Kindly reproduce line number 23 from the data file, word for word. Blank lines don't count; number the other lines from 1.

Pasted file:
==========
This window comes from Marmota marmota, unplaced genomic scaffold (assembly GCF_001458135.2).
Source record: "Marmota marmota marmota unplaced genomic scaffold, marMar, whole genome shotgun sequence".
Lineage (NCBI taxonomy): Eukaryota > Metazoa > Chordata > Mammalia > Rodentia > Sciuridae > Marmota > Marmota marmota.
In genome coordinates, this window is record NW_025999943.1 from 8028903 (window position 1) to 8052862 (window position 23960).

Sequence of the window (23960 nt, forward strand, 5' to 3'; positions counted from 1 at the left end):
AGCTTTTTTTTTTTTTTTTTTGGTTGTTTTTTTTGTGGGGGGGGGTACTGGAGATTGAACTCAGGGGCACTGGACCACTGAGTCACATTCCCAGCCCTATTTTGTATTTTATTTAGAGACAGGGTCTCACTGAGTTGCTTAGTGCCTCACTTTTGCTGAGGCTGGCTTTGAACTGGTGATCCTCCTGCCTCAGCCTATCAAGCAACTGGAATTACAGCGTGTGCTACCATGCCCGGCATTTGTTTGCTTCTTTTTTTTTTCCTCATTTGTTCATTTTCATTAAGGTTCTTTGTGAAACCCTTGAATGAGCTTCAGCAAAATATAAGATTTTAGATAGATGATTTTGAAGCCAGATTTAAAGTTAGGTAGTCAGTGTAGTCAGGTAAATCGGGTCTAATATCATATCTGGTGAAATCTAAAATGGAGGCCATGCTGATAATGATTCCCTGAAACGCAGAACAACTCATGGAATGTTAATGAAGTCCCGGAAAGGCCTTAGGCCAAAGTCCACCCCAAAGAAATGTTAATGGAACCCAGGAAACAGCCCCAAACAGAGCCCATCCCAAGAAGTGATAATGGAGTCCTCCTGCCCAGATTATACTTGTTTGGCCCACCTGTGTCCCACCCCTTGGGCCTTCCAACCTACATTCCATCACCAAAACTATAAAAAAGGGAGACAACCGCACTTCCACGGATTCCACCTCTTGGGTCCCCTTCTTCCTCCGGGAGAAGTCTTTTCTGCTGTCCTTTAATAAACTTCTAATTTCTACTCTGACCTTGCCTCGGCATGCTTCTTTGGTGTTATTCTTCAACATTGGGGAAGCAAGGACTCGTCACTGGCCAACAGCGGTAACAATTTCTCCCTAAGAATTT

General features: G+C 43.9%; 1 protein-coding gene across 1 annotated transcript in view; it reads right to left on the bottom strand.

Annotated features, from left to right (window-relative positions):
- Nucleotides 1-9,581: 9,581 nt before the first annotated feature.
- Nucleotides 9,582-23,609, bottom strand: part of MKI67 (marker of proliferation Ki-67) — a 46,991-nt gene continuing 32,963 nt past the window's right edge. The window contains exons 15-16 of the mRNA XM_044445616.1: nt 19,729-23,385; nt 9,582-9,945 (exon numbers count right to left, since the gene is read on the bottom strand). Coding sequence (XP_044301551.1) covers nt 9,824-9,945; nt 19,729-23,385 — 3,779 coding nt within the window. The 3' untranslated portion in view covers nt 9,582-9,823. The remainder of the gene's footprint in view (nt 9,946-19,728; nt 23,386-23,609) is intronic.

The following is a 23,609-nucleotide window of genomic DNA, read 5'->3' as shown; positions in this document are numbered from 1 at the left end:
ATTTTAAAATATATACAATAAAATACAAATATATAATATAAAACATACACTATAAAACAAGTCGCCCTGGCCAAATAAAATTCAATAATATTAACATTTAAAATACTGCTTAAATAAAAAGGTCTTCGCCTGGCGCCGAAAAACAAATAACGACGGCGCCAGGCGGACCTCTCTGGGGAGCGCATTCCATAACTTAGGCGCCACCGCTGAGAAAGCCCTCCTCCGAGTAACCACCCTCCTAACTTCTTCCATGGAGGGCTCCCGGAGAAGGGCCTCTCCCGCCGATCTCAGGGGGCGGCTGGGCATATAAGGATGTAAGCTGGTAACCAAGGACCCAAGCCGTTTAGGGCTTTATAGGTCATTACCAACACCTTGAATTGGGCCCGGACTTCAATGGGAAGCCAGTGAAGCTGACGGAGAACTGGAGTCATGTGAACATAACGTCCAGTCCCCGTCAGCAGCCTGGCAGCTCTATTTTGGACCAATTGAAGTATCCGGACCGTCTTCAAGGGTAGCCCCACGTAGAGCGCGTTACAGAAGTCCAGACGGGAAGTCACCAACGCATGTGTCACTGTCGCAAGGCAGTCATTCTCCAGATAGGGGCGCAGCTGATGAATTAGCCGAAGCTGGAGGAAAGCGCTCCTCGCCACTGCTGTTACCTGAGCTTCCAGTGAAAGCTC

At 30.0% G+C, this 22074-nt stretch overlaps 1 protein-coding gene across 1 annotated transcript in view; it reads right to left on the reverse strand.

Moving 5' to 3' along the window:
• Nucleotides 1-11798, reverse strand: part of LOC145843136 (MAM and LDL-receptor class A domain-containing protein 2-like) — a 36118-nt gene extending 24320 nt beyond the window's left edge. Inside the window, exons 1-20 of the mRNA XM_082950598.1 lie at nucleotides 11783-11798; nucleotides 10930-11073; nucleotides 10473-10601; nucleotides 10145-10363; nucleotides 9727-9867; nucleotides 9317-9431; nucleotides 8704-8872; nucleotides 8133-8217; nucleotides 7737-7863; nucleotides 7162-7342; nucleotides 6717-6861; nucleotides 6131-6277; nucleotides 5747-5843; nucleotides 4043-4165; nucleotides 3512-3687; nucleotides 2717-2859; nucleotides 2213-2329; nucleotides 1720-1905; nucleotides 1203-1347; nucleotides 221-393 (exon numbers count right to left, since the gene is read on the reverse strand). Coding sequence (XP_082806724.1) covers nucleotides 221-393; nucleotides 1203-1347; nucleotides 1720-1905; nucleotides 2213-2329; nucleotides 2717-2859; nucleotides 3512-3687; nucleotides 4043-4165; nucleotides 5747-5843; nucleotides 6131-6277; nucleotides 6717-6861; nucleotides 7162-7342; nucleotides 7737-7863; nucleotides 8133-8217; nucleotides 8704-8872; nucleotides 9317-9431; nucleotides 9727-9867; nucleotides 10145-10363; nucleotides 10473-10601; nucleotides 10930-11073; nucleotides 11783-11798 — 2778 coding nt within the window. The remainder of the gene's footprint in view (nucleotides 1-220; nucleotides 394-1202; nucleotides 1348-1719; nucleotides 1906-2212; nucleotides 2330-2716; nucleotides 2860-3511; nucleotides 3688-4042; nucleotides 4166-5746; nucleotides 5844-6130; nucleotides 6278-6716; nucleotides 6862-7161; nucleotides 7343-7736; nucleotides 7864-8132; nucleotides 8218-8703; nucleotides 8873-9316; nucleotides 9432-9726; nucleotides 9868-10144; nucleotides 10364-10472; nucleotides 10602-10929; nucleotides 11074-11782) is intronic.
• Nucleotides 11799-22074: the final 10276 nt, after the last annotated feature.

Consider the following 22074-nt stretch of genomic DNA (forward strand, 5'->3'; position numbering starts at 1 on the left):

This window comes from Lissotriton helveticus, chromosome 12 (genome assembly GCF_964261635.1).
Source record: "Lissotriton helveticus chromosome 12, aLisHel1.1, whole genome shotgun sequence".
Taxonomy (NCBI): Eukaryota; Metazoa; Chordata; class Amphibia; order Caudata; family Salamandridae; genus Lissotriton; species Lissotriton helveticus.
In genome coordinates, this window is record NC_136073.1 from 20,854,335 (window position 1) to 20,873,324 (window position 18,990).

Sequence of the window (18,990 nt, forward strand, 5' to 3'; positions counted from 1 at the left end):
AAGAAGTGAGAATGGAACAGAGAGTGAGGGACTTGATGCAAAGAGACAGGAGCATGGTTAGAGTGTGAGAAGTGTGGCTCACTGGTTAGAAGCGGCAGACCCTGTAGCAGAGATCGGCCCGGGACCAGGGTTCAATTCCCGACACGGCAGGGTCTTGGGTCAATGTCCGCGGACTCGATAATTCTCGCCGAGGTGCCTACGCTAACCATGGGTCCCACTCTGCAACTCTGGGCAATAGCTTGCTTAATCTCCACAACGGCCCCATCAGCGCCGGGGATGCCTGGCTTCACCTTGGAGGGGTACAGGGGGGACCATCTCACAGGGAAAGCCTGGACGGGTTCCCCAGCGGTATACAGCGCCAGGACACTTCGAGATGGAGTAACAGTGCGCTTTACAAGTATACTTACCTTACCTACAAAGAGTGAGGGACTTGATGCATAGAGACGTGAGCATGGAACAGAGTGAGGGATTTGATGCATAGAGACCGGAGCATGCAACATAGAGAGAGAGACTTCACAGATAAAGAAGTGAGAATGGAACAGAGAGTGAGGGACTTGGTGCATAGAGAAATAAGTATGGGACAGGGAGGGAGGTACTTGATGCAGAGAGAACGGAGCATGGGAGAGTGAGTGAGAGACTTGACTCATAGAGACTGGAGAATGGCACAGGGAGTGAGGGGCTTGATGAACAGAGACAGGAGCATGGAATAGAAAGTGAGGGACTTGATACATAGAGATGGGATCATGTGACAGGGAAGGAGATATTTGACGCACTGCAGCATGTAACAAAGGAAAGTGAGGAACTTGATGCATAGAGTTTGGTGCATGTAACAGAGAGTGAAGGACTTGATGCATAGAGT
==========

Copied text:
AAGAAGTGAGAATGGAACAGAGAGTGAGGGACTTGATGCAAAGAGACAGGAGCATGGTTAGAGTGTGAGAAGTGTGGCTCACTGGTTAGAAGCGGCAGACCCTGTAGCAGAGATCGGCCCGGGACCAGGGTTCAATTCCCGACACGGCAGGGTCTTGGGTCAATGTCCGCGGACTCGATAATTCTCGCCGAGGTGCCTACGCTAACCATGGGTCCCACTCTGCAACTCTGGGCAATAGCTTGCTTAATCTCCACAACGGCCCCATCAGCGCCGGGGATGCCTGGCTTCACCTTGGAGGGGTACAGGGGGGACCATCTCACAGGGAAAGCCTGGACGGGTTCCCCAGCGGTATACAGCGCCAGGACACTTCGAGATGGAGTAACAGTGCGCTTTACAAGTATACTTACCTTACCTACAAAGAGTGAGGGACTTGATGCATAGAGACGTGAGCATGGAACAGAGTGAGGGATTTGATGCATAGAGACCGGAGCATGCAACATAGAGAGAGAGACTTCACAGATAAAGAAGTGAGAATGGAACAGAGAGTGAGGGACTTGGTGCATAGAGAAATAAGTATGGGACAGGGAGGGAGGTACTTGATGCAGAGAGAACGGAGCATGGGAGAGTGAGTGAGAGACTTGACTCATAGAGACTGGAGAATGGCACAGGGAGTGAGGGGCTTGATGAACAGAGACAGGAGCATGGAATAGAAAGTGAGGGACTTGATACATAGAGATGGGATCATGTGACAGGGAAGGAGATATTTGACGCACTGCAGCATGTAACAAAGGAAAGTGAGGAACTTGATGCATAGAGTTTGGTGCATGTAACAGAGAGTGAAGGACTTGATGCATAGAGT